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Dr. Ruud hired away from Shippensburg to lead University of Northern Iowa

8 February 2013 No Comment

By AMBER SOUTH
@ShipNewsGirl

SHIPPENSBURG — After spending six years working to enhance Shippensburg University with facility construction and program growth, President Bill Ruud will leave to become president at the University of Northern Iowa.

Shippensburg University President Bill Ruud shows an artist rendering of campus housing development at Shippensburg University on Friday, February 1, 2013. (Public Opinion/Ryan Blackwell)

The State of Iowa’s Board of Regents announced Thursday that Ruud will take over June 1 at the 12,000-student university in Cedar Falls, Iowa.

In a thank-you letter to the SU community, Ruud said he put much thought into his decision and while excited to start a new chapter in his life, he is sad to leave SU behind.

By taking the position, Ruud feels he is following SU’s guiding principle that encourages all members of the campus community to move on in life and live their dreams.

“As someone with strong roots and connections to the Midwest, being closer to family and home is a strong personal attraction,” he wrote.

In his role at UNI Ruud wrote that he will lead a university that is professionally vital to Iowa and its citizens, and will help to enhance its service to the state like he did at SU.

When Ruud was first chosen as SU’s president in 2007, the Council of Trustees asked for a five-year commitment, said Michael Schaul, council president. Ruud stayed for six, although he was a finalist to become president at North Dakota State University in 2010 and Bowling Green State University in 2011.

The Council of Trustees was not surprised when members first learned of Ruud’s imminent departure to UNI. Money is the big factor, as the UNI position comes with a $340,000 annual salary, a significant increase from the $206,900 he made last year.

UNI’s compensation package is far beyond what SU can offer as a member of PASSHE, Schaul said. He sees Ruud’s decision to leave is a forward step in better securing his financial future. Ruud is 60.

“I think his heart’s at Ship,” Schaul said.

Ruud was the perfect successor to long-time SU president Anthony Ceddia because they had similar visions, goals and objectives that were in line with what the Council of Trustees wanted to see, Schaul said.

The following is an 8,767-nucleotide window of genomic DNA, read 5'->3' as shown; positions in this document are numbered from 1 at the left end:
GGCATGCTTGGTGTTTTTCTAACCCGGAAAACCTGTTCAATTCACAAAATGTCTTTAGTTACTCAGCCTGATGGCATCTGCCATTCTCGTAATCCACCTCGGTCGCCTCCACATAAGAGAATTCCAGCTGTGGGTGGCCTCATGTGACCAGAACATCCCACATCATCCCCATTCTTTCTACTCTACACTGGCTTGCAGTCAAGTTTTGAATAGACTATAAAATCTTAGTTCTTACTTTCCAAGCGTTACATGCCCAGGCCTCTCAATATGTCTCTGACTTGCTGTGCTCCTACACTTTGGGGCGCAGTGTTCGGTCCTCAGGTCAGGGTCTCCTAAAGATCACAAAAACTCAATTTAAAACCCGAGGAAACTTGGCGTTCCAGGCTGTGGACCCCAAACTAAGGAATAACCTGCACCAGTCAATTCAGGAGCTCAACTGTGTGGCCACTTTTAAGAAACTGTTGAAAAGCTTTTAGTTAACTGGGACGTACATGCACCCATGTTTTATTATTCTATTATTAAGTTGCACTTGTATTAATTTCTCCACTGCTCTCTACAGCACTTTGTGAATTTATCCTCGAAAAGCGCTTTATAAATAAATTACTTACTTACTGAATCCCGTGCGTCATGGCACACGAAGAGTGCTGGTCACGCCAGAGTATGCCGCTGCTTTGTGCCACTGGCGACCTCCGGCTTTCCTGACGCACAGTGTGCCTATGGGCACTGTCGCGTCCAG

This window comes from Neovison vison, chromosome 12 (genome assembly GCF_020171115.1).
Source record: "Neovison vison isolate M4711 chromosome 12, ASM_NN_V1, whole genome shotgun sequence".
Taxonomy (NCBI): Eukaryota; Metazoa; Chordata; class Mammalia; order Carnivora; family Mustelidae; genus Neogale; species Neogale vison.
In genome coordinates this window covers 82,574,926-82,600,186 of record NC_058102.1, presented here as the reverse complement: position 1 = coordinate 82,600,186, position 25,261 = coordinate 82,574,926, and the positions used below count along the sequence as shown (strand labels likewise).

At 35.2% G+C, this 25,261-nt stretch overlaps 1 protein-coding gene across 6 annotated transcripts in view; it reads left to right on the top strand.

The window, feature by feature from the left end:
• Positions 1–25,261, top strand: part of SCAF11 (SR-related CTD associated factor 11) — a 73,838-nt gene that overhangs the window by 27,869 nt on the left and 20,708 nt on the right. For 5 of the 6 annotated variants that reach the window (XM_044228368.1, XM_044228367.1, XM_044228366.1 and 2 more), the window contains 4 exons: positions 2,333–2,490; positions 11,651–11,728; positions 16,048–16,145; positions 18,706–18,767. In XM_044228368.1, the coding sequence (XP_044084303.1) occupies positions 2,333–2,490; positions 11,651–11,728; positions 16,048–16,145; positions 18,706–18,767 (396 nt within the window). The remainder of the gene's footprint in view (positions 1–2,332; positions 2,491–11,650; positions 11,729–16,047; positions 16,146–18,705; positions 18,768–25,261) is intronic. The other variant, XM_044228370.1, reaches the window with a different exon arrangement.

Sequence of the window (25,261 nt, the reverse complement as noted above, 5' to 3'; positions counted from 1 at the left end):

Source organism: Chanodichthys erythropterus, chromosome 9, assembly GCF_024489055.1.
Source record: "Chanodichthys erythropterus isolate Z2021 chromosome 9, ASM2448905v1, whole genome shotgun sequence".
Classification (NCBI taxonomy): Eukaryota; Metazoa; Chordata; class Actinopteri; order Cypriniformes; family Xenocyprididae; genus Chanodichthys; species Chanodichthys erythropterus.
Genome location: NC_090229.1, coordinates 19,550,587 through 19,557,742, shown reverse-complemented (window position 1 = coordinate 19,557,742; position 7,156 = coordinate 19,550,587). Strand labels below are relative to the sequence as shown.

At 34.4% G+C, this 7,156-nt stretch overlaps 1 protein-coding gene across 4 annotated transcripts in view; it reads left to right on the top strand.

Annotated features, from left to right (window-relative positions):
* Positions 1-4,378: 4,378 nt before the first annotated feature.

Students became more involved in university decisions under Ruud’s leadership because they were afforded seats on the council’s nomination committee, Schaul said.

“It’s very clear that he’s a student-first guy. I don’t think anybody can question that,” he added.

Schaul said Ruud had a huge amount of confidence in his senior staff and delegated responsibilities often, and that makes the university better equipped to handle his departure.

The campus landscape changed significantly while Ruud led SU. Renovations of the Anthony F. Ceddia Union Building, Huber Art Center, and Reisner Dining Hall, among other projects, occurred during his tenure. Last week he participated in a celebration of the ribbon-cutting for phase one and ground-breaking for phase two of a three-phase, $200 million project to replace campus residence halls with modern, living-learning facilities with semi-suite and full-suite floors.

New academic programs took shape under Ruud’s presidency, including the development of bachelor of science degrees in software engineering and computer engineering. SU is the first in the Pennsylvania State System of Higher Education to obtain.

PASSHE’s Board of Governors is responsible for finding a new SU president, but the process starts with the Council of Trustees creating a search committee, said PASSHE spokesperson Kenn Marshall.

It can take six months or more to find candidates and conduct initial interviews. The search committee will narrow the field down to about six candidates whom it will invite to campus for public forums, meetings with campus organizations and other activities.

The committee will generally choose three of those candidates to move on for approval by the Council of Trustees. The process then moves to the PASSHE Chancellor’s office. From there the Board of Governors will conduct final interviews and choose a candidate to take the position, Marshall said.

Because Ruud will depart in time to take over June 1 at UNI, it is possible that an interim president may need to be appointed at SU while the search for a president is carried out. According to Marshall, this could be someone from campus or elsewhere.
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Amber South can be reached at asouth@publicopinionnews.com and 262-4771.

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